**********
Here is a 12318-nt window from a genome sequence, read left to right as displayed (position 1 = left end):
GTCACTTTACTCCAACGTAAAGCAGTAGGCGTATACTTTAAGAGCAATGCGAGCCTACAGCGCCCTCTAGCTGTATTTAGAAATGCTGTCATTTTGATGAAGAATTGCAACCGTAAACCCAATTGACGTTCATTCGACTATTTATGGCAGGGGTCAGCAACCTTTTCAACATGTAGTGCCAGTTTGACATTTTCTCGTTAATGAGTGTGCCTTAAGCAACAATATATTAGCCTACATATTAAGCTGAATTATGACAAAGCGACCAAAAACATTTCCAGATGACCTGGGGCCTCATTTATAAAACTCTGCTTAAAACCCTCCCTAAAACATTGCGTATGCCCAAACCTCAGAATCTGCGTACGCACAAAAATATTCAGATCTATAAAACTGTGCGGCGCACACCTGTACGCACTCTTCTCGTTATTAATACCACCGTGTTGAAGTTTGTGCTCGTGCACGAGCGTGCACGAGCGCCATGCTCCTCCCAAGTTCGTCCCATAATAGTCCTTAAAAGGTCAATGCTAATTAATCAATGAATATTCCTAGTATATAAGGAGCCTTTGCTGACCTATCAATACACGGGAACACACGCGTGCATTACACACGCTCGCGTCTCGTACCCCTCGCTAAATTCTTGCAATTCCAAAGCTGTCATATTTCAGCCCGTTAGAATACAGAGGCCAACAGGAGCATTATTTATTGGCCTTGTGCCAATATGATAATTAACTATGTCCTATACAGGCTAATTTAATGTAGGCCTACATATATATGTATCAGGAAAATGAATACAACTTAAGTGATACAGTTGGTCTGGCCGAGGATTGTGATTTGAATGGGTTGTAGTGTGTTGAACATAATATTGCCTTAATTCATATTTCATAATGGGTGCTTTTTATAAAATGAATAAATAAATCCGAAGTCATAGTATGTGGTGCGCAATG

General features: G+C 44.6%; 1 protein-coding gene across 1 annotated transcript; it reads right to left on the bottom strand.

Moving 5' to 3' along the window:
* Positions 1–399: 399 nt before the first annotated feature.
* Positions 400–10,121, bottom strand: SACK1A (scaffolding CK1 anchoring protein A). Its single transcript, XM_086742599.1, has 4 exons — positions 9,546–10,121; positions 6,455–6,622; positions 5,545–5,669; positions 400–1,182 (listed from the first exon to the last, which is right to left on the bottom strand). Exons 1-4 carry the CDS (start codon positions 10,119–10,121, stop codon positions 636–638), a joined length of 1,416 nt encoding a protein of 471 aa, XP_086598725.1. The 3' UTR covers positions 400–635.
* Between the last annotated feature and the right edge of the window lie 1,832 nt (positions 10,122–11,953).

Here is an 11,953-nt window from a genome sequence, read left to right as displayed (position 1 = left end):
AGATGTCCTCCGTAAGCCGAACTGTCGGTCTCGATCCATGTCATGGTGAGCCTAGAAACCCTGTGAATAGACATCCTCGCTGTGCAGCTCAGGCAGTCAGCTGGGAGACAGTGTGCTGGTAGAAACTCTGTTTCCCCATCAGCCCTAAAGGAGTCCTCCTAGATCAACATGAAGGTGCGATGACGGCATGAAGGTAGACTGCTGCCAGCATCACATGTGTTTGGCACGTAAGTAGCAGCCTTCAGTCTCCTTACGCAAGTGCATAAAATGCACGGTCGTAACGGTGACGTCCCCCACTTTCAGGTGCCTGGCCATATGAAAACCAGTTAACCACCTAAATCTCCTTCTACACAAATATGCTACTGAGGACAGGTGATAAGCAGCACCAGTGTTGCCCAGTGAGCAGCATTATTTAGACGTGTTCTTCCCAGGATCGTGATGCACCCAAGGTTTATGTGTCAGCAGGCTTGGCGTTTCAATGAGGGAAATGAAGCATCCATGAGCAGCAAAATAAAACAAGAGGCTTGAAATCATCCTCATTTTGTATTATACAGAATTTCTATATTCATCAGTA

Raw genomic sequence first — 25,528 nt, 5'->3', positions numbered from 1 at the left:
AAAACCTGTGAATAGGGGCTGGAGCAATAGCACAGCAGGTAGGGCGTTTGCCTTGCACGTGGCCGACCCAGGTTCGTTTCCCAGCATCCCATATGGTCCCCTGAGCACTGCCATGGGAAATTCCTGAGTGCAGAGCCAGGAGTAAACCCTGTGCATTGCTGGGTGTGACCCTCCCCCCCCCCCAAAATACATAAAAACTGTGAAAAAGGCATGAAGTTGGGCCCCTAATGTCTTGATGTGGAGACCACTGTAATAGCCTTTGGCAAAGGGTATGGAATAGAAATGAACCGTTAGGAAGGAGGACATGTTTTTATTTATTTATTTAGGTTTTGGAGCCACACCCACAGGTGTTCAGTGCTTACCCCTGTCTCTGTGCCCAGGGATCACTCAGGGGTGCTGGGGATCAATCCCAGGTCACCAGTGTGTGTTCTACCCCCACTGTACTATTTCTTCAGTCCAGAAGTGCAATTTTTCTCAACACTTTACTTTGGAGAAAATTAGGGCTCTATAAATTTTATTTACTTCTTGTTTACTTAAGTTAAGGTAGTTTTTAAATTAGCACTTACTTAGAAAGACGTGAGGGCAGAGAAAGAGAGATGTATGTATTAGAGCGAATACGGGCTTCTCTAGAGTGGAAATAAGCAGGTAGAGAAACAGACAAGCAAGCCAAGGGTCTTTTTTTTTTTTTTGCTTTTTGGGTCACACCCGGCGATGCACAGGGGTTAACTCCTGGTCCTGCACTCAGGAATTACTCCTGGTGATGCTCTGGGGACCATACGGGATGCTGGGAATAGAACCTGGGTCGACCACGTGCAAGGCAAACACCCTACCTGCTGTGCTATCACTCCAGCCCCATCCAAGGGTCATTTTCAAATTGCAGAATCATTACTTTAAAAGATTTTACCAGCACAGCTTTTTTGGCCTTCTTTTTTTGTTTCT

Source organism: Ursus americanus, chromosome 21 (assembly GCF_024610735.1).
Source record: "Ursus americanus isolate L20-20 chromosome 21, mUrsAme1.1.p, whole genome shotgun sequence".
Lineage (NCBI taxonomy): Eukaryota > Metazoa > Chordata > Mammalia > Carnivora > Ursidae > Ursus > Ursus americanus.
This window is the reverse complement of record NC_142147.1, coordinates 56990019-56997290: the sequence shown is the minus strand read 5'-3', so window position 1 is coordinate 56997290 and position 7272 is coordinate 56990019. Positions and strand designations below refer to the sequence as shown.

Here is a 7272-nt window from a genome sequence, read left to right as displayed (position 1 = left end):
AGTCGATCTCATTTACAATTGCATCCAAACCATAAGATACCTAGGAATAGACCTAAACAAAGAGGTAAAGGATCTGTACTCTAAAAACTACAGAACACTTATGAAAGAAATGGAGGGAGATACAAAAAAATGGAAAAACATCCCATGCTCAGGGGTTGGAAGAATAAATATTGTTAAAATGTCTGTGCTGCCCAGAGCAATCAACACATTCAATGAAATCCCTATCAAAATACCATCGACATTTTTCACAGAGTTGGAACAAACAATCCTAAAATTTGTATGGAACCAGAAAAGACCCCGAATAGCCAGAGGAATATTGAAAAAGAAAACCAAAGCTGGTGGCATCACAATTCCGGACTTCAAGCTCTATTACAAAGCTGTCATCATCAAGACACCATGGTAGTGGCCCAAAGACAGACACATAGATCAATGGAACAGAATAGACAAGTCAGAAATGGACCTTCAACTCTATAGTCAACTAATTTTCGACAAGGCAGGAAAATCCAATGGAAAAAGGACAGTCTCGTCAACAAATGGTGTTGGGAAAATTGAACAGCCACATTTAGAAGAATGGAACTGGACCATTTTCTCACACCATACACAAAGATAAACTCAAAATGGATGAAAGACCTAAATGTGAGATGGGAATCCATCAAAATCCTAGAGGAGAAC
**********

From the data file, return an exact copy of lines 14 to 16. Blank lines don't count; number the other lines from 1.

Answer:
Lineage (NCBI taxonomy): Eukaryota > Metazoa > Chordata > Mammalia > Carnivora > Ursidae > Ursus > Ursus americanus.
This window is the reverse complement of record NC_142147.1, coordinates 56990019-56997290: the sequence shown is the minus strand read 5'-3', so window position 1 is coordinate 56997290 and position 7272 is coordinate 56990019. Positions and strand designations below refer to the sequence as shown.

Here is a 7272-nt window from a genome sequence, read left to right as displayed (position 1 = left end):